This study has established that murine SIRT3 is a soluble mitochondrial protein controlling global mitochondrial protein acetylation levels. SIRT3 represents the first factor known to affect protein acetylation in this compartment. In contrast, deletion of SIRT4 or SIRT5 is not associated with globally increased mitochondrial lysine acetylation, in agreement with previous reports showing that these factors possess little or no deacetylase activity (1
). We cannot exclude the possibility that SIRT4 and SIRT5 deacetylate specific mitochondrial factors not detected by our methodology. Surprisingly, despite accumulating hyperacetylated mitochondrial proteins, SIRT3-deficient mice are healthy under normal laboratory conditions and conditions of mild stress such as short-term food deprivation and show normal overall metabolism and cold resistance. We have focused on a metabolic characterization of SIRT3-deficient mice under basal conditions and conditions of mild nutritional stress, such as 24-h fasting; future studies are required to determine whether acute stressors such as oxidative insult, food deprivation, and conditions that require high levels of oxidative metabolism over a long period of time (e.g., high-fat diet) will uncover abnormalities in these mice. Along these lines, given that SIRT3 levels increase with CR in mice (33
), SIRT3 may regulate mitochondrial protein function in response to CR. Of interest, it has been reported that polymorphisms in the human SIRT3 gene are linked to longevity (5
). In this context, formal life span analysis of SIRT3-deficient mice under various dietary regimens will be needed to establish a firm role for this protein in regulating life span overall and the CR response in particular. Alternatively, in light of the central role of mitochondria in many cellular processes, SIRT3 might have functions aside from metabolism. For example, given the importance of mitochondria in the regulation of cell survival, a role for SIRT3 in apoptosis is conceivable.
We have identified GDH as one target of SIRT3. The functional significance of GDH acetylation is unclear; chemical acetylation of GDH has been shown to reduce its enzymatic activity in vitro (8
). Future studies will be required to further address the role of reversible lysine acetylation in GDH regulation. Notably, GDH is ADP-ribosylated by SIRT4, leading to decreased GDH activity and decreased insulin secretion in response to amino acids (19
). It will be of interest to determine whether SIRT3 and SIRT4 coregulate GDH and under which conditions this might occur. SIRT4 activity was proposed to decline with CR to permit higher levels of GDH activity (19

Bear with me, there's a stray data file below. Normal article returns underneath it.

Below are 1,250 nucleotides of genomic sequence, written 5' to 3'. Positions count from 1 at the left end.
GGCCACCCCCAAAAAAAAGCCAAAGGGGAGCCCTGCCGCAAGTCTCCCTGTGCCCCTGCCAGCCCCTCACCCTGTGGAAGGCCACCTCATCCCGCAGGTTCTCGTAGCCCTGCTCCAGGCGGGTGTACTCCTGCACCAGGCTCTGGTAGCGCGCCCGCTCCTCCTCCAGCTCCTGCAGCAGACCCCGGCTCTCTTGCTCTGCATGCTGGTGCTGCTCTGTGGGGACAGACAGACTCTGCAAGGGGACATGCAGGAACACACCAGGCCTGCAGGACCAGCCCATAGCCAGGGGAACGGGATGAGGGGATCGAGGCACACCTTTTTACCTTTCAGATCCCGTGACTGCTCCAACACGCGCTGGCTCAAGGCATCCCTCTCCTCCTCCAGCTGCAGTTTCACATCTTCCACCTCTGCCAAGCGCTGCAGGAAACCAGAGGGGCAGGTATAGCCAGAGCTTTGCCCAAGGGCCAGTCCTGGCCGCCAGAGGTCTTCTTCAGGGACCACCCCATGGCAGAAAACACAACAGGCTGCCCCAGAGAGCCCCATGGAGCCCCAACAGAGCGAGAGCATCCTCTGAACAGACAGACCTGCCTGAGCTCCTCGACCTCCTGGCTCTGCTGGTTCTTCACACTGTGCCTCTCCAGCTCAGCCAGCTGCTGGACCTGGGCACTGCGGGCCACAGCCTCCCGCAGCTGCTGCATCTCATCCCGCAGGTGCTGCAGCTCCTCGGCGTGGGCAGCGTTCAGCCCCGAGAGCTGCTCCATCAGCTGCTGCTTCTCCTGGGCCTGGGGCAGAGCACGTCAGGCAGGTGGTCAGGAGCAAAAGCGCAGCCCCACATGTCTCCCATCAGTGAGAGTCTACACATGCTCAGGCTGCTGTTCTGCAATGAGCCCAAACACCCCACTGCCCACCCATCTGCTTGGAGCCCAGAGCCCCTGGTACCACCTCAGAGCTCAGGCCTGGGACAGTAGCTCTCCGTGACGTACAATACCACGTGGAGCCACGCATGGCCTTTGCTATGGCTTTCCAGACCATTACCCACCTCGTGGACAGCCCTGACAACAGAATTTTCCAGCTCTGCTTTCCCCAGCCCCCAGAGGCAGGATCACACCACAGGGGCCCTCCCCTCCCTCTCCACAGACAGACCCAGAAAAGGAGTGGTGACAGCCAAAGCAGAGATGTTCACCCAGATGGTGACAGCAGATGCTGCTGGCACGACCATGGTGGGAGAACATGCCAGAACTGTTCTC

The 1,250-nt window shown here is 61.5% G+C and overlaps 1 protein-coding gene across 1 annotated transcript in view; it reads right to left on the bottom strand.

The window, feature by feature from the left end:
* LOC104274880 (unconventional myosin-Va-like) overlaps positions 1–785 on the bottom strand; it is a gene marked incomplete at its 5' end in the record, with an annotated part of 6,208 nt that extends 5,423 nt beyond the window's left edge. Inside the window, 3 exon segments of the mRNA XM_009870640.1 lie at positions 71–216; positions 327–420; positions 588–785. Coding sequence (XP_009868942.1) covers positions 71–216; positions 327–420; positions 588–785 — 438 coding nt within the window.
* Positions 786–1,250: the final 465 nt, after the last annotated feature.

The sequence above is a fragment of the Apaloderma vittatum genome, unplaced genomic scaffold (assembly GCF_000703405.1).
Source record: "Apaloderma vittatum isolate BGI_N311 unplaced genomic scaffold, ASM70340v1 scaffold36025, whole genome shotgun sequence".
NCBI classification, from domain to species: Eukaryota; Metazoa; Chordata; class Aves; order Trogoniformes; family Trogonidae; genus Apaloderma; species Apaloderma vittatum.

). CR is associated with elevated SIRT3 expression (33
) and potentially increased SIRT3 activity. Depending on the functional consequence of GDH acetylation, SIRT3 and SIRT4 may regulate GDH and potentially other proteins in a similar fashion during CR.
Given the pronounced hyperacetylation present in SIRT3-deficient mitochondria, the lack of an overt phenotype in these animals is puzzling. It is possible that, although mitochondrial protein hyperacetylation is dramatic in SIRT3 knockout mice at the level of immunoblot analysis, only a minor proportion of any particular factor is acetylated. Consequently, most proteins, e.g., metabolic enzymes such as GDH, would still be fully functional, explaining the absence of a strong metabolic phenotype in SIRT3-deficient mice. This possibility is supported by data showing that increased GDH acetylation in SIRT3-deficient mice does not result in grossly impaired GDH function, as indicated by normal tissue levels of the GDH substrate α-ketoglutarate (see Fig. S9 in the supplemental material). Presently, factors responsible for lysine acetylation of mitochondrial proteins are unknown. It might be necessary to overexpress the putative mitochondrial acetyltransferase(s) and/or delete putative redundant deacetylases in order to elicit a phenotype of SIRT3 deficiency. Indeed it is unclear whether lysine acetylation of mitochondrial proteins occurs in the mitochondrion itself or in the cytosol prior to mitochondrial import. Similarly, the biological function of mitochondrial protein acetylation is entirely unclear (21
). This modification could a priori regulate enzymatic activity, intramitochondrial localization, protein-protein interactions, protein stability, or some combination of these. Overall, SIRT3 represents the first factor described to affect global mitochondrial lysine acetylation, and SIRT3-deficient mice should serve as a valuable tool to study reversible lysine acetylation biology in mitochondria in vivo.